Sunday, September 10, 2006

Yes, You CAN Lose Money in Real Estate

by Osman Parvez


Beware, the following article contains graphic descriptions of painful investment carnage. reader discretion is advised.

It was suggested that the little investment analysis at the end of my Superior Market update deserved its own post. So I took a little time to analyze it further.

Here's we go ...

1643 Egret Way has been on the market for 317 days (as of 9/09/06). It's a 2 bedroom, 2 bath condo with a 1 car garage. Originally listed at $194,900, it hasn't seen a single price reduction and yet the seller is described as "very motivated."

Hmm...

On the listing sheet, it's also described as "a great first time investment property."

Given the length of time it's been on the market, I first looked at this condo because I thought it might be a good candidate for a low offer. You'd be surprised how even the most stubborn sellers become more reasonable after their property has been on the market for 300+ days.

Then I looked at the ownership history.

The condo first sold in July of 2001 for $192,000. It sold again in September, 2003 for $189,500. That's right, $2,500 less than three years earlier. Today the seller is asking $194,900 which represents less than 1% annual appreciation from the purchase price in 2003. Given inflation over the last few years has ranged from 2% to 3%, this property lost value (again). And that's before paying real estate commissions.

Ouch!

Ok, what about cash flow?

In September, 2003 the national monthly average for 30 year fixed rate mortgages was 6.29%. If the owner put down 20% and qualified for the average rate, his mortgage payment would have been $937.37. Add on $199.00/month for HOA, $117/month for taxes (taxes are ~$1,400/year), and for easy math $50/month (600 per year) for insurance. Since even condos require some maintenance, throw in another $50/month. Add it all up and the carrying cost would have been $1,353.37 per month.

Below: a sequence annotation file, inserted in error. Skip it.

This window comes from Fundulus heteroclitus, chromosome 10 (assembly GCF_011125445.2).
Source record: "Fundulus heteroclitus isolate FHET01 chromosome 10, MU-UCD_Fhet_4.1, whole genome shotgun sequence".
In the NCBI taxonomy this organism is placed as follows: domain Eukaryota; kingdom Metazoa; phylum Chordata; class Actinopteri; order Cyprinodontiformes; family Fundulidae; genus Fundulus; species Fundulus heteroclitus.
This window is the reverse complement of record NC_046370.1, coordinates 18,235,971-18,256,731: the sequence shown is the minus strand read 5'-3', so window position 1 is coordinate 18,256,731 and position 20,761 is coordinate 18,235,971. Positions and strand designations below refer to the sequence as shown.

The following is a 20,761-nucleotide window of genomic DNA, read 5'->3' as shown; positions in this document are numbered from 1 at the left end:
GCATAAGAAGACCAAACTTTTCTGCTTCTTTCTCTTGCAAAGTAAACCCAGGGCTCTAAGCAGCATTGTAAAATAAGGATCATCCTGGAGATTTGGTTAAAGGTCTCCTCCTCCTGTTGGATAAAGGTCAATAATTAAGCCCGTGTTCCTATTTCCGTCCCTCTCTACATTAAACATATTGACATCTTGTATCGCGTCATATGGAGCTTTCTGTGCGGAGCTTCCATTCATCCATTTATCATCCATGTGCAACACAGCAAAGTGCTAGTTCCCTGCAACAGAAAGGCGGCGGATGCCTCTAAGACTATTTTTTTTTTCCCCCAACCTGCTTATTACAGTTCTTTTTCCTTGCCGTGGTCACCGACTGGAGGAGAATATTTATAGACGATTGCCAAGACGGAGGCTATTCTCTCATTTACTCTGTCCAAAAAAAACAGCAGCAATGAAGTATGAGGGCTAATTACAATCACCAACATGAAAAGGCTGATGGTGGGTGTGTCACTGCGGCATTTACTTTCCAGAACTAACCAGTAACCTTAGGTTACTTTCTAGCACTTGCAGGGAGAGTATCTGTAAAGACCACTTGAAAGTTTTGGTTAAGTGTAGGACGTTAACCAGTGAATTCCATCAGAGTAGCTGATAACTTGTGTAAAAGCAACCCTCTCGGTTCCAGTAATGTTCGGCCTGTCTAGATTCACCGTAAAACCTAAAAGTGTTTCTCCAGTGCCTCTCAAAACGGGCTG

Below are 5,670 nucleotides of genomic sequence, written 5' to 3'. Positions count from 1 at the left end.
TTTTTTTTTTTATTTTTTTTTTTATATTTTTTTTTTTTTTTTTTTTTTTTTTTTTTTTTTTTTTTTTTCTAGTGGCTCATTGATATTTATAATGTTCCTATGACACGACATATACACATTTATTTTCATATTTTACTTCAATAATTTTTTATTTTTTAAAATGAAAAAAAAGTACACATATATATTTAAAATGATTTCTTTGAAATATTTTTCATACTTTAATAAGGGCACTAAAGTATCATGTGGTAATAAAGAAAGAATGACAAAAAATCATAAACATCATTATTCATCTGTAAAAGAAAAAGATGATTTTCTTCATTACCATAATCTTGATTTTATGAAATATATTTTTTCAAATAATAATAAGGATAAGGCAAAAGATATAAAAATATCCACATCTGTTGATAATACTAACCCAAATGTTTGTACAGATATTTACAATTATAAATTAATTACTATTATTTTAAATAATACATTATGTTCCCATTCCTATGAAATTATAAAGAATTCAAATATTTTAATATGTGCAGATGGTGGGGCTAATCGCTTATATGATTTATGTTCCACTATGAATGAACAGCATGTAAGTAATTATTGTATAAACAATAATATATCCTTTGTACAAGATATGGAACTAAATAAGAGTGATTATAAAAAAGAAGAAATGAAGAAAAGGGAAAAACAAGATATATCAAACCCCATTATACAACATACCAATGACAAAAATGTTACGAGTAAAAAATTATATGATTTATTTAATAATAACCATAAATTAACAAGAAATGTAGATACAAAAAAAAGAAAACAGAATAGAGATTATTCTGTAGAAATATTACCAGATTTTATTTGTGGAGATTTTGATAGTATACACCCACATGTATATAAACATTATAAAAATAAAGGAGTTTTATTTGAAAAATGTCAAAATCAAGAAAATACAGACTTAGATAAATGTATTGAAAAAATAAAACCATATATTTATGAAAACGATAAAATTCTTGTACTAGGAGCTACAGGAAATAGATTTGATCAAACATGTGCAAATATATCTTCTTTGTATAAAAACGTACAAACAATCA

I don't track the rental market, but I seriously doubt a 2BR, 2BA condo in Rock Creek is renting for $1,350 month. Perhaps $900 to $1000?

What about your tax savings and how did it compare to renting?

The interest on the mortgage is tax deductible (for primary and secondary residences). Using a mortgage calculator (i'll check the math later), you would have run up $28,106 in interest payments in the first 3 years of ownership on a 6.29%, 30 year FRM with no points. If you're at a 28% federal tax bracket plus Colorado's income tax of 4.63%, you should be able to save $9,171 on your taxes over three years.*

Renting probably cost ~$350/month less than buying the property, so after three years (assuming no rent increases), buying was $12,600 more expensive than renting. Even offset by the tax savings, buying this property three years ago would have cost you $3,428 more.

So let's see, this property appreciated at less than 1% per year which means it lost value (in real terms when you consider inflation of 2-3%). If you were a landlord renting it out, it probably didn't cash flow costing you an additional $350/month. If you were living in it, you probably could have saved ~$3,500 by renting instead plus you skipped the headache of maintenance. You also haven't been absorbing the time/cost (300+ days and counting) of trying to sell it.

Lesson? Don't let anyone tell you that you can only make money in real estate. It's not always the case, but from an investment perspective, this particular property was a lemon.

If you're thinking about buying property, let this be a reminder for why it's important to look into ownership history and market trends. And if the listing agent tells you it's a "great investment," be sure to double check the math.

Another thing to consider is holding period. As I mentioned to clients just the other day, 3 years is a short time. For investment purposes, I'd recommend holding for 5 years or longer. In the case of Superior, companies like Vail Resorts are also driving down the vacancy rate in nearby Interlocken. As more businesses take up residence, more workers may be looking for housing with a short commute. The rental market will probably improve in coming years.

We analyze the market and publish our monthly updates to help buyers make intelligent decisions about real estate. With average area appreciation rates, most properties haven't performed as badly as 1643 Egret but it still pays to do your homework before investing. If you'd like to talk to us about your real estate investments, feel free to contact us at ph: 303.746.6896.